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Graphite, Bone, Ivory Nut????

Discussion in 'Hardware, Setup & Repair [BG]' started by jokerjkny, Feb 21, 2002.

  1. jokerjkny


    Jan 19, 2002
    NY / NJ / PHL
    hey all,

    what do each of these nuts do for the tone of my bass?? how are different? is one better than the others?
  2. JMX

    JMX Vorsprung durch Technik

    Sep 4, 2000
    Cologne, Germany
    Graphite is perfectly ok. It doesn't matter on my bass anyway, since it has a zero fret :D

    Real ivory is illegal AFAIK.
  3. Suburban


    Jan 15, 2001
    lower mid Sweden
    Graphite is good, so is brass, bone is OK, ivory is illegal (more or less), LignumVitae (wood) is cool.

    But honestly, on a good instrument: who cares?

    (a good instrument has a zero-fret)
    my neck is stretched on the schavotte
  4. Bruce Lindfield

    Bruce Lindfield Unprofessional TalkBass Contributor Gold Supporting Member In Memoriam

    Well you're only going to hear any effect when you play open strings and I have had basses with each in the past - I don't think it has any noticeable effect, but then I usually avoid open strings!

    I think that other factors are going to make much more difference to tone.
  5. Josh Ryan

    Josh Ryan - that dog won't hunt, Monsignor. Supporting Member

    Mar 24, 2001
    I like graphite these days just for mechanical reasons, but I've had no trouble with the bone nut on my p-bass.
  6. Erm.. A 0 fret?? Is that just like a 12th fret? Only with the pitch of an open string WHILE *before* the first fret??

  7. Suburban


    Jan 15, 2001
    lower mid Sweden
    A 0-fret is located just below the nut. The location and height of that fret decides the string zero, instead of the front of the nut.
    Gives you a better defined scale length, string height at first fret and same timbre at every fret.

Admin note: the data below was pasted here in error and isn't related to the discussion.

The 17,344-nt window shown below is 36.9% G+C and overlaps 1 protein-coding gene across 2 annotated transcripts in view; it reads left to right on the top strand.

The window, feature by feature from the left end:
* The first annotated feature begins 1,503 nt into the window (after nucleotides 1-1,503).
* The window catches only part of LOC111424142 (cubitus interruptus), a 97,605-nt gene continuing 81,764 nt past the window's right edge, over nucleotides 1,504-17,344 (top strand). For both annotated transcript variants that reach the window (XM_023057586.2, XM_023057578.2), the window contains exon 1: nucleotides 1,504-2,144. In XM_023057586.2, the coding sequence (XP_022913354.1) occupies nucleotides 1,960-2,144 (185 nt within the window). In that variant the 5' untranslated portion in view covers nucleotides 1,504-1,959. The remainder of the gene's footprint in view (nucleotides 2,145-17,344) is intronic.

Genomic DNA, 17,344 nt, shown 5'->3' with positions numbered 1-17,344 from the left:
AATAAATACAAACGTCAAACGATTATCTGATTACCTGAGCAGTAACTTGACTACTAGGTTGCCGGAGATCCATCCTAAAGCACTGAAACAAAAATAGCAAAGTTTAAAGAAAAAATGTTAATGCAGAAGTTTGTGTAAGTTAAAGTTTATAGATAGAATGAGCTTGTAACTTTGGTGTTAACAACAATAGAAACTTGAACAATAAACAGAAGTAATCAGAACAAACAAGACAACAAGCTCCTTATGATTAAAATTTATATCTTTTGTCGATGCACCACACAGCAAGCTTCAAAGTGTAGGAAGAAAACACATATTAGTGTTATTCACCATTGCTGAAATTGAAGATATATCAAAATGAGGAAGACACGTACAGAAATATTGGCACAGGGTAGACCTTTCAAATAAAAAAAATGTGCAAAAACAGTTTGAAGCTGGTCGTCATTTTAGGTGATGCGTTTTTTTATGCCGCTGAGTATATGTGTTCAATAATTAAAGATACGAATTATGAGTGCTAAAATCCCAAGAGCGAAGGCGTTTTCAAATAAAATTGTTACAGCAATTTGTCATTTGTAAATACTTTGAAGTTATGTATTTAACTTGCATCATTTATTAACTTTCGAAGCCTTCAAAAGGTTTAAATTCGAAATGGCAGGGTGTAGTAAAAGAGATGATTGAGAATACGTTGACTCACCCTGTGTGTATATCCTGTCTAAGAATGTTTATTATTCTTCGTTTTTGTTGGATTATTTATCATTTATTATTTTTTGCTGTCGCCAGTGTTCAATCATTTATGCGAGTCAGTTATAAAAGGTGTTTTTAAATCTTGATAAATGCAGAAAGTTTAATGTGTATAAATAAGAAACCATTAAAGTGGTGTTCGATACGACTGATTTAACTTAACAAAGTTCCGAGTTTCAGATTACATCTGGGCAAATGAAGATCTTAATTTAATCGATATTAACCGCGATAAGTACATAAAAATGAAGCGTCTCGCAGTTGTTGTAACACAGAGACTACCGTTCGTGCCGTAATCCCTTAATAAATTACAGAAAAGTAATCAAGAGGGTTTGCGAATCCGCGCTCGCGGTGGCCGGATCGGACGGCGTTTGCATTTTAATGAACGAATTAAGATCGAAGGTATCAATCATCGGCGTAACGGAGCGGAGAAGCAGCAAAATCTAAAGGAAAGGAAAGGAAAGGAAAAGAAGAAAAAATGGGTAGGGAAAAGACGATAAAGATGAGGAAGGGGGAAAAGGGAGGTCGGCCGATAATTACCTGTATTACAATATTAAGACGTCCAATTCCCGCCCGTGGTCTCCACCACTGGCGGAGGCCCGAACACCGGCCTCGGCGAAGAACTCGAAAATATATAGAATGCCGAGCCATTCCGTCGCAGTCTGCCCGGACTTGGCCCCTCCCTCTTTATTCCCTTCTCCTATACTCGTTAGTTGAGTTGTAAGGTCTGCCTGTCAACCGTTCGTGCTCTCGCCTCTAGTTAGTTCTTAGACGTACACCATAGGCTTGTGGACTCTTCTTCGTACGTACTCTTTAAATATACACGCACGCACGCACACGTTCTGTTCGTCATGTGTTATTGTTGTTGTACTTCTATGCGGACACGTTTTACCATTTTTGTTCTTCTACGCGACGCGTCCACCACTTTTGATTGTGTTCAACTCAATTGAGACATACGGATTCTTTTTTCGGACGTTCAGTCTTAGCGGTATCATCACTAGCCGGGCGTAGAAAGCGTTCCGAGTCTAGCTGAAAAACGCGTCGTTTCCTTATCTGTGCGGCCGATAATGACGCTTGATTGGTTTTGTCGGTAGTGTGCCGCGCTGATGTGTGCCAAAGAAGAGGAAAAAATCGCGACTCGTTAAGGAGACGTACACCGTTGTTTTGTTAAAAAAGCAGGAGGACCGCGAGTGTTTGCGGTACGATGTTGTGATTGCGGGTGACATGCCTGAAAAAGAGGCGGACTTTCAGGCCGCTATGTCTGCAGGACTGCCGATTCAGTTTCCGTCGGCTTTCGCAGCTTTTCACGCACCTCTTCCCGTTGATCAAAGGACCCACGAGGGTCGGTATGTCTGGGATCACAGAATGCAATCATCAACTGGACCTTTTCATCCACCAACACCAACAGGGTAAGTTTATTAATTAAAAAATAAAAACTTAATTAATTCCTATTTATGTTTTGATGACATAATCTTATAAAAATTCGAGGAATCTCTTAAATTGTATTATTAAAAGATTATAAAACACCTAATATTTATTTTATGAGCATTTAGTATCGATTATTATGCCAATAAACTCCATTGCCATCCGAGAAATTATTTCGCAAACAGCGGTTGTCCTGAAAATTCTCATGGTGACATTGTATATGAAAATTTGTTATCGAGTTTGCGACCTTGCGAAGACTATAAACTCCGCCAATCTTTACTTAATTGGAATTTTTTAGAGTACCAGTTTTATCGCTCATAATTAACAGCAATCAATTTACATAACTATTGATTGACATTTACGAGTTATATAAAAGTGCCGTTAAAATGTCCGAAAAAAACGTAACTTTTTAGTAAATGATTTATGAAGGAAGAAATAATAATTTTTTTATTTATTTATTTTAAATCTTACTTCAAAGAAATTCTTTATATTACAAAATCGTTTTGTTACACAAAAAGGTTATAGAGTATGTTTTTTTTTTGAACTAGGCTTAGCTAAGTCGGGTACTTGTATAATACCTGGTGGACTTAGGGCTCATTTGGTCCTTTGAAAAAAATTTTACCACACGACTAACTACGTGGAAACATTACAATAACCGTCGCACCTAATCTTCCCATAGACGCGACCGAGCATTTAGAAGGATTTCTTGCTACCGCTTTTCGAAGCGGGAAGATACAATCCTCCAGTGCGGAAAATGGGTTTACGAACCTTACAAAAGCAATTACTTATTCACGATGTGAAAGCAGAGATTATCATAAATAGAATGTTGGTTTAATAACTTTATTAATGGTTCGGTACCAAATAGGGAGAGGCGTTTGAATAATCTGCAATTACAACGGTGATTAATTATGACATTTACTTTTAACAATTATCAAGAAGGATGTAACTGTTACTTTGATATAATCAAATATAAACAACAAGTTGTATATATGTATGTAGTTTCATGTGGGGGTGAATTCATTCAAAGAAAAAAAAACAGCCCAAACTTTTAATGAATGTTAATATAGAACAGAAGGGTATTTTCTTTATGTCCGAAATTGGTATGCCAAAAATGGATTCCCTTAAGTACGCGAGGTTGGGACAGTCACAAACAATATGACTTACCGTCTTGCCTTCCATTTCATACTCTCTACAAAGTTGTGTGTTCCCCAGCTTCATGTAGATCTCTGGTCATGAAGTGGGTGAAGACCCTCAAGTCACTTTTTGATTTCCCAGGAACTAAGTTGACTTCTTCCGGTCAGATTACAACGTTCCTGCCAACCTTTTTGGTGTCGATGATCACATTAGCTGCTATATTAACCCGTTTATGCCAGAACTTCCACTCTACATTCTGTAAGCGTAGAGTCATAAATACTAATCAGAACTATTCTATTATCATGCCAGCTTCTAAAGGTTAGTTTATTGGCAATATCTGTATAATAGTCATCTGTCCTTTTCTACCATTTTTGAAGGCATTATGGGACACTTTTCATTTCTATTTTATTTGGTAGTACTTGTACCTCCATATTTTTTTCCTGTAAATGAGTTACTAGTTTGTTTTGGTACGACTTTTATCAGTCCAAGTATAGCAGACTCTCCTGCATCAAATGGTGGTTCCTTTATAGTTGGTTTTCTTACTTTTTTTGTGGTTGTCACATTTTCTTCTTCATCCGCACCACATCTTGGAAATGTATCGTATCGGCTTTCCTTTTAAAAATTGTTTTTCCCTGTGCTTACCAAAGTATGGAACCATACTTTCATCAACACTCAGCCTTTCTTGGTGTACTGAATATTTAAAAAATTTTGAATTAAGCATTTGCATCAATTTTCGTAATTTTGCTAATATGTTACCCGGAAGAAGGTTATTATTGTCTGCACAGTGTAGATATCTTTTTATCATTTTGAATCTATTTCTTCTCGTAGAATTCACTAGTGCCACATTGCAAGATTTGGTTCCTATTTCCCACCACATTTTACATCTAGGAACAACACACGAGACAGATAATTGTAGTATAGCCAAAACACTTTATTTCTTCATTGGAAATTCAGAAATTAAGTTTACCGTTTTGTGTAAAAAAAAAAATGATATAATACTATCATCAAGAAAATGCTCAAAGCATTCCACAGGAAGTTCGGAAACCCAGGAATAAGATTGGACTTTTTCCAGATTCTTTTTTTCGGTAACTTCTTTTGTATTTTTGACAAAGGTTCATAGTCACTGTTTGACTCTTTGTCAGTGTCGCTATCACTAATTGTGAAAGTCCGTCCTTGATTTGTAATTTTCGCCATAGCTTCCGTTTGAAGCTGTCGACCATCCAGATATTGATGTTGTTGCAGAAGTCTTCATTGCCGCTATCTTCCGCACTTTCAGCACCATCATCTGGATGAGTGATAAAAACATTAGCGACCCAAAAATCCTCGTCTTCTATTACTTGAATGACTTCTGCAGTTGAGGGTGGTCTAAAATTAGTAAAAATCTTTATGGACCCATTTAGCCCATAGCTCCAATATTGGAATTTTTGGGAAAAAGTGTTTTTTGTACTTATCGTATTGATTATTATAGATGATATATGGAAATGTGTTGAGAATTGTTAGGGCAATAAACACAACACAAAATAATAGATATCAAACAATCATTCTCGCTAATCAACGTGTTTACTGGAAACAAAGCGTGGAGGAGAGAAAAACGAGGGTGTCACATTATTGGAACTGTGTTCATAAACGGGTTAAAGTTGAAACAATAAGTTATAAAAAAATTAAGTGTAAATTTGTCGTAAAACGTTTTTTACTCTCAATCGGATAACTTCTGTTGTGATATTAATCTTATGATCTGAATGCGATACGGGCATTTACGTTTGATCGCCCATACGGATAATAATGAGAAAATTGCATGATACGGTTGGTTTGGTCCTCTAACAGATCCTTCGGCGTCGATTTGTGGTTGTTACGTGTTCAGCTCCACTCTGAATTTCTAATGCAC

The better string height at fret 1 also means less stretch when fretting the first, hence better intonation.
    For some reason, american luthiers seem to be reluctant to use them, while they seem to be standard among better luthiers in Europe.
  8. jokerjkny


    Jan 19, 2002
    NY / NJ / PHL

    what's lignumvitae??
  9. rickbass

    rickbass Supporting Member

    If anyone can hear a difference, we ought to be flying that person over caves in Afghanistan to find out who's in them.

    Graphite has the shock resistance, but I spec'd a bone nut for my custom anyway. It's classy and the bass has a zero fret.

    That ivory you're talking about is fossilized/ancient ivory from walrus tusks. A piece big enough for a bass would probably be around $35 and it only offers an audible difference, (as they claim), when used on an acoustic guitar, (and a good one at that).
  10. Suburban


    Jan 15, 2001
    lower mid Sweden
    Heavy, 1.3 kg/l or more.
    Used for machine parts, like band guides for bandsaws, bearings for ship propeller shafts (yes, ships, not boats!).
    A.k.a. pockenholtz, guyacan and other spice names. Actually, sometimes I believe it's a collection name for many spieces with similar properties.
  11. Brad Johnson

    Brad Johnson SUSPENDED Supporting Member

    Mar 8, 2000
    Gaithersburg, Md
    DR Strings
    Dupont Corian is also used for nuts.
  12. Monkey

    Monkey Supporting Member

    Mar 8, 2000
    Ohio, USA
    I recently carved nuts for a classical guitar, an oud, and a bass using Micarta that I bought from Stew-Mac. It carved well, looks like bone, and sounds good.
  13. malibu

    malibu Guest

    Dec 26, 2001
    brass supposedly can help make an open string sound like a fretted note - maybe this is true

    while none should ever crack/break supposedly with brass you could slot the outer strings closer to the edge,
    which is where some nuts (at least plastics) can split off with hard play -

    graphite is hardest on wearing out files -

    I'm workin' on a brass blank for one of my p-basses - just started the beginning of slots today

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